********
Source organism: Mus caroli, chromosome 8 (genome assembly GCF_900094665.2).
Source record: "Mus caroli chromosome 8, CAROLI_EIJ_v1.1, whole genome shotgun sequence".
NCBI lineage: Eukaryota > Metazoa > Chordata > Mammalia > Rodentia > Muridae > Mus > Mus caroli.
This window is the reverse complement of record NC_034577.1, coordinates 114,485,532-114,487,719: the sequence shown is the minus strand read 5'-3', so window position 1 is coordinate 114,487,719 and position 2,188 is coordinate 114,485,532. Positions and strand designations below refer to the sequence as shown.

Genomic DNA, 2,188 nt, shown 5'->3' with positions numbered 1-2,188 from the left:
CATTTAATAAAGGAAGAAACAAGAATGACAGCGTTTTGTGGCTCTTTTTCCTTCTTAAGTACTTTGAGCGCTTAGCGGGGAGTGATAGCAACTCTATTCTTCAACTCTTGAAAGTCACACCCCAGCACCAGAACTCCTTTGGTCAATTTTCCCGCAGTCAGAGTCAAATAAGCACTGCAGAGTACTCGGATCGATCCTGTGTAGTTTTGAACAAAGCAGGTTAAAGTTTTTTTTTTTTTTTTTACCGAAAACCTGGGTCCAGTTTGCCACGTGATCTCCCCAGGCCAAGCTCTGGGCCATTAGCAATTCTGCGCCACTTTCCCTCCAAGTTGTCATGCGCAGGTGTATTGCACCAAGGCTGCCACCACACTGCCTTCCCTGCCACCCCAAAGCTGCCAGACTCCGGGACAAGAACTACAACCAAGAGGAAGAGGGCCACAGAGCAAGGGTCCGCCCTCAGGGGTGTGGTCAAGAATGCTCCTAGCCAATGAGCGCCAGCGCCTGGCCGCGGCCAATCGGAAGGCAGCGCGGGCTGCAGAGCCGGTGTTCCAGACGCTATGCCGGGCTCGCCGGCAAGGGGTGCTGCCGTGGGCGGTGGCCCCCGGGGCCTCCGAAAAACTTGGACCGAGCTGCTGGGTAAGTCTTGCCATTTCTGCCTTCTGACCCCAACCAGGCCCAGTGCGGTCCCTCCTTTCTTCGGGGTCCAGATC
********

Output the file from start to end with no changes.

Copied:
Source organism: Mus caroli, chromosome 8 (genome assembly GCF_900094665.2).
Source record: "Mus caroli chromosome 8, CAROLI_EIJ_v1.1, whole genome shotgun sequence".
NCBI lineage: Eukaryota > Metazoa > Chordata > Mammalia > Rodentia > Muridae > Mus > Mus caroli.
This window is the reverse complement of record NC_034577.1, coordinates 114,485,532-114,487,719: the sequence shown is the minus strand read 5'-3', so window position 1 is coordinate 114,487,719 and position 2,188 is coordinate 114,485,532. Positions and strand designations below refer to the sequence as shown.

Genomic DNA, 2,188 nt, shown 5'->3' with positions numbered 1-2,188 from the left:
CATTTAATAAAGGAAGAAACAAGAATGACAGCGTTTTGTGGCTCTTTTTCCTTCTTAAGTACTTTGAGCGCTTAGCGGGGAGTGATAGCAACTCTATTCTTCAACTCTTGAAAGTCACACCCCAGCACCAGAACTCCTTTGGTCAATTTTCCCGCAGTCAGAGTCAAATAAGCACTGCAGAGTACTCGGATCGATCCTGTGTAGTTTTGAACAAAGCAGGTTAAAGTTTTTTTTTTTTTTTTTACCGAAAACCTGGGTCCAGTTTGCCACGTGATCTCCCCAGGCCAAGCTCTGGGCCATTAGCAATTCTGCGCCACTTTCCCTCCAAGTTGTCATGCGCAGGTGTATTGCACCAAGGCTGCCACCACACTGCCTTCCCTGCCACCCCAAAGCTGCCAGACTCCGGGACAAGAACTACAACCAAGAGGAAGAGGGCCACAGAGCAAGGGTCCGCCCTCAGGGGTGTGGTCAAGAATGCTCCTAGCCAATGAGCGCCAGCGCCTGGCCGCGGCCAATCGGAAGGCAGCGCGGGCTGCAGAGCCGGTGTTCCAGACGCTATGCCGGGCTCGCCGGCAAGGGGTGCTGCCGTGGGCGGTGGCCCCCGGGGCCTCCGAAAAACTTGGACCGAGCTGCTGGGTAAGTCTTGCCATTTCTGCCTTCTGACCCCAACCAGGCCCAGTGCGGTCCCTCCTTTCTTCGGGGTCCAGATC